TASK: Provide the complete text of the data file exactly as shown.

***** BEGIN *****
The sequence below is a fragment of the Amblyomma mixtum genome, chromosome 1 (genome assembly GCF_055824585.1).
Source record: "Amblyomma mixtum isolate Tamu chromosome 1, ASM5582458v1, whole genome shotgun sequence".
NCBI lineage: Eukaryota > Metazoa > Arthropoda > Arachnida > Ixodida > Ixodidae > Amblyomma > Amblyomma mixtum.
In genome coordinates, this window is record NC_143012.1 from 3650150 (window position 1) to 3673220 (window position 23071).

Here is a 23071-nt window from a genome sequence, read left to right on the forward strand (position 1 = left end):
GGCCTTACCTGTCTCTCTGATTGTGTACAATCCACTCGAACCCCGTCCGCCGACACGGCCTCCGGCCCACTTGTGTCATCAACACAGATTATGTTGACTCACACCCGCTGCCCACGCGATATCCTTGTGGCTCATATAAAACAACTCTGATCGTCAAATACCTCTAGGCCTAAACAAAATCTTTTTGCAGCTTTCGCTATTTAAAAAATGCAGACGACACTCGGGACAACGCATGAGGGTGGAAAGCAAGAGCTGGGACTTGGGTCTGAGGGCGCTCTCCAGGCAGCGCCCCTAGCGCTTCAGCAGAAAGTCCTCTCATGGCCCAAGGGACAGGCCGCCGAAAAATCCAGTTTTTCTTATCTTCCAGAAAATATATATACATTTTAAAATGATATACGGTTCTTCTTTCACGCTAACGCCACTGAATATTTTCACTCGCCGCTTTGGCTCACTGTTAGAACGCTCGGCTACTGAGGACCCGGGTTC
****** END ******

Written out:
The sequence below is a fragment of the Amblyomma mixtum genome, chromosome 1 (genome assembly GCF_055824585.1).
Source record: "Amblyomma mixtum isolate Tamu chromosome 1, ASM5582458v1, whole genome shotgun sequence".
NCBI lineage: Eukaryota > Metazoa > Arthropoda > Arachnida > Ixodida > Ixodidae > Amblyomma > Amblyomma mixtum.
In genome coordinates, this window is record NC_143012.1 from 3650150 (window position 1) to 3673220 (window position 23071).

Here is a 23071-nt window from a genome sequence, read left to right on the forward strand (position 1 = left end):
GGCCTTACCTGTCTCTCTGATTGTGTACAATCCACTCGAACCCCGTCCGCCGACACGGCCTCCGGCCCACTTGTGTCATCAACACAGATTATGTTGACTCACACCCGCTGCCCACGCGATATCCTTGTGGCTCATATAAAACAACTCTGATCGTCAAATACCTCTAGGCCTAAACAAAATCTTTTTGCAGCTTTCGCTATTTAAAAAATGCAGACGACACTCGGGACAACGCATGAGGGTGGAAAGCAAGAGCTGGGACTTGGGTCTGAGGGCGCTCTCCAGGCAGCGCCCCTAGCGCTTCAGCAGAAAGTCCTCTCATGGCCCAAGGGACAGGCCGCCGAAAAATCCAGTTTTTCTTATCTTCCAGAAAATATATATACATTTTAAAATGATATACGGTTCTTCTTTCACGCTAACGCCACTGAATATTTTCACTCGCCGCTTTGGCTCACTGTTAGAACGCTCGGCTACTGAGGACCCGGGTTC